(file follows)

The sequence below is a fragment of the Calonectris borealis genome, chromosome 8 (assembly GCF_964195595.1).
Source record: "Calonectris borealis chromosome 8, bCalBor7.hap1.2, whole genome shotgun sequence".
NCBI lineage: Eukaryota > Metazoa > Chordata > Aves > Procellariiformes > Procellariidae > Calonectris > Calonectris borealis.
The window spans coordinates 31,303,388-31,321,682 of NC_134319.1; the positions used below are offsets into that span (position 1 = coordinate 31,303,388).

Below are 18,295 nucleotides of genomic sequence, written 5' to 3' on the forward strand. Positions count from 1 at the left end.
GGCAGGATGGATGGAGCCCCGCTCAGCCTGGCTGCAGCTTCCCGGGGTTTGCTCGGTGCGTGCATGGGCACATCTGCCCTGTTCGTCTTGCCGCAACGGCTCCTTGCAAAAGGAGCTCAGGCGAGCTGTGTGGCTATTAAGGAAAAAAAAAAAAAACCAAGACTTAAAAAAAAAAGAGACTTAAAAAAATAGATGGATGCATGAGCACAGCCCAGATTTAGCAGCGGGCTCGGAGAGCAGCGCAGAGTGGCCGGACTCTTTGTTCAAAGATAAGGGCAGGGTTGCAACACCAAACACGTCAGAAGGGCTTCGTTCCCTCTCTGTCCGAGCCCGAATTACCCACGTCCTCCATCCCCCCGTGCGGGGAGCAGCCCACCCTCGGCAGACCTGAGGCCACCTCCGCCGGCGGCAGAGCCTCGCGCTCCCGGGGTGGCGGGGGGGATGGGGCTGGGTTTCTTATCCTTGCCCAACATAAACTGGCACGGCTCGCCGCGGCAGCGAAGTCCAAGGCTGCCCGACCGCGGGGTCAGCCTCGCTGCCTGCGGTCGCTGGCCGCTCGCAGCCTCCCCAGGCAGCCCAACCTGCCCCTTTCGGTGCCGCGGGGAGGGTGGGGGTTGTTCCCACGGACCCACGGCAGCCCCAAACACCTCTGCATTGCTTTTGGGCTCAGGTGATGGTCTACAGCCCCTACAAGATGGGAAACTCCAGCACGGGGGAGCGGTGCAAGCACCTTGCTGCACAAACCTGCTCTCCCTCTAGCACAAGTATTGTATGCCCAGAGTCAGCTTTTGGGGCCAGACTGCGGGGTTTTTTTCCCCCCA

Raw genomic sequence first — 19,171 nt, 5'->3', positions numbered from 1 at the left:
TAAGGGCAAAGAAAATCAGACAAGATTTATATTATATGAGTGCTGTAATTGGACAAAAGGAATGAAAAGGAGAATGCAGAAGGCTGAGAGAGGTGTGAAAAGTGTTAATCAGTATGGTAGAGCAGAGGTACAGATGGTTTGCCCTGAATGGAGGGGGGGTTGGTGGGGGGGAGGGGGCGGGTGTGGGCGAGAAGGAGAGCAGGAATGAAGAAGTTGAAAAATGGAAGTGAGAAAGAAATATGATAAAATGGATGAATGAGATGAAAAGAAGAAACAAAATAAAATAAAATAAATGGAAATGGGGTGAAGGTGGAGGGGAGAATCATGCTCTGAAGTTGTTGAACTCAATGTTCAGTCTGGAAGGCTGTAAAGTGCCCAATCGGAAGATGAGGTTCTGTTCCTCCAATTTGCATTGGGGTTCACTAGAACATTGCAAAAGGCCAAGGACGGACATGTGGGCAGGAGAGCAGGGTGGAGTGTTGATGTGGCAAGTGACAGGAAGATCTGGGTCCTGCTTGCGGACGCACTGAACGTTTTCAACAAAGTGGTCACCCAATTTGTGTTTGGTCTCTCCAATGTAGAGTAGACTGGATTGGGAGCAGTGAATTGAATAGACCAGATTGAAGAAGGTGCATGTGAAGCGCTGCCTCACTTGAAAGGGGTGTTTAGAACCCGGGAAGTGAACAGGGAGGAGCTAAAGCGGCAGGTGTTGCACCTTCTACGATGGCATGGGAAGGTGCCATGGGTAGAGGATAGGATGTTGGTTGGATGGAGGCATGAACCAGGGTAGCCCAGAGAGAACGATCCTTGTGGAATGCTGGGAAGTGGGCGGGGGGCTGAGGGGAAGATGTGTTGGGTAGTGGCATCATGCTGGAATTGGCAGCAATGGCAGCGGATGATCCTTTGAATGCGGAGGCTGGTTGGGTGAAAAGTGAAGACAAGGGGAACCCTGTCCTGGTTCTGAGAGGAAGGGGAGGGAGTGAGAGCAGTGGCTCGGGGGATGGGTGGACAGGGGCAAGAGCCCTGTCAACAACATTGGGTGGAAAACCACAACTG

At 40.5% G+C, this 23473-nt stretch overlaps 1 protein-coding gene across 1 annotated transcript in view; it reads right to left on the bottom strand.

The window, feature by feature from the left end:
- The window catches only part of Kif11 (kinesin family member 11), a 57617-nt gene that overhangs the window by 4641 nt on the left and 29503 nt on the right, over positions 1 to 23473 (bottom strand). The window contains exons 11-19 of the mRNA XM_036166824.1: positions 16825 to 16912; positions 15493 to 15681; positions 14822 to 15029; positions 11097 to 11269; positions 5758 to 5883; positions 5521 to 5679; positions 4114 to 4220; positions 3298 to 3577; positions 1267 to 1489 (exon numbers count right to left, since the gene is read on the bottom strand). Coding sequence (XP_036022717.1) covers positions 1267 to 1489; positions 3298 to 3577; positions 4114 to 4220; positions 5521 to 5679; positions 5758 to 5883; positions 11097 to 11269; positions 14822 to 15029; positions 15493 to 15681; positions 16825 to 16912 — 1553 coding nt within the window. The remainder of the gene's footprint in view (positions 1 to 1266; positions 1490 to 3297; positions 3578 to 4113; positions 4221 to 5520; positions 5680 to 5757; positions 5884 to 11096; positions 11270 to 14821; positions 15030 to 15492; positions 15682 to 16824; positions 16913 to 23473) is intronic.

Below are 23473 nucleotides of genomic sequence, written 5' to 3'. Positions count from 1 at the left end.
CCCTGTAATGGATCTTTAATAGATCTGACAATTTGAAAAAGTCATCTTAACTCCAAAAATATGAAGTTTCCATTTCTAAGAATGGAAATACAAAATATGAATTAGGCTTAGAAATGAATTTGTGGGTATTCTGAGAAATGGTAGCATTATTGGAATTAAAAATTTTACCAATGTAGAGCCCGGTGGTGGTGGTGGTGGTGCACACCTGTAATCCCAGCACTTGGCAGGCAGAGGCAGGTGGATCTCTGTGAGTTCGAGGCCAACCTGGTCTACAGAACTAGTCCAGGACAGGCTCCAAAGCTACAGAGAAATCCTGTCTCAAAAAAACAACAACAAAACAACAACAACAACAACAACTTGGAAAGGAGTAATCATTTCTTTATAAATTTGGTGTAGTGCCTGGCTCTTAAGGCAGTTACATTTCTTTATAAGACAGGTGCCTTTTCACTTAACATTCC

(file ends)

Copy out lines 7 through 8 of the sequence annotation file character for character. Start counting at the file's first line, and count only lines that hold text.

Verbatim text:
Raw genomic sequence first — 19,171 nt, 5'->3', positions numbered from 1 at the left:
TAAGGGCAAAGAAAATCAGACAAGATTTATATTATATGAGTGCTGTAATTGGACAAAAGGAATGAAAAGGAGAATGCAGAAGGCTGAGAGAGGTGTGAAAAGTGTTAATCAGTATGGTAGAGCAGAGGTACAGATGGTTTGCCCTGAATGGAGGGGGGGTTGGTGGGGGGGAGGGGGCGGGTGTGGGCGAGAAGGAGAGCAGGAATGAAGAAGTTGAAAAATGGAAGTGAGAAAGAAATATGATAAAATGGATGAATGAGATGAAAAGAAGAAACAAAATAAAATAAAATAAATGGAAATGGGGTGAAGGTGGAGGGGAGAATCATGCTCTGAAGTTGTTGAACTCAATGTTCAGTCTGGAAGGCTGTAAAGTGCCCAATCGGAAGATGAGGTTCTGTTCCTCCAATTTGCATTGGGGTTCACTAGAACATTGCAAAAGGCCAAGGACGGACATGTGGGCAGGAGAGCAGGGTGGAGTGTTGATGTGGCAAGTGACAGGAAGATCTGGGTCCTGCTTGCGGACGCACTGAACGTTTTCAACAAAGTGGTCACCCAATTTGTGTTTGGTCTCTCCAATGTAGAGTAGACTGGATTGGGAGCAGTGAATTGAATAGACCAGATTGAAGAAGGTGCATGTGAAGCGCTGCCTCACTTGAAAGGGGTGTTTAGAACCCGGGAAGTGAACAGGGAGGAGCTAAAGCGGCAGGTGTTGCACCTTCTACGATGGCATGGGAAGGTGCCATGGGTAGAGGATAGGATGTTGGTTGGATGGAGGCATGAACCAGGGTAGCCCAGAGAGAACGATCCTTGTGGAATGCTGGGAAGTGGGCGGGGGGCTGAGGGGAAGATGTGTTGGGTAGTGGCATCATGCTGGAATTGGCAGCAATGGCAGCGGATGATCCTTTGAATGCGGAGGCTGGTTGGGTGAAAAGTGAAGACAAGGGGAACCCTGTCCTGGTTCTGAGAGGAAGGGGAGGGAGTGAGAGCAGTGGCTCGGGGGATGGGTGGACAGGGGCAAGAGCCCTGTCAACAACATTGGGTGGAAAACCACAACTG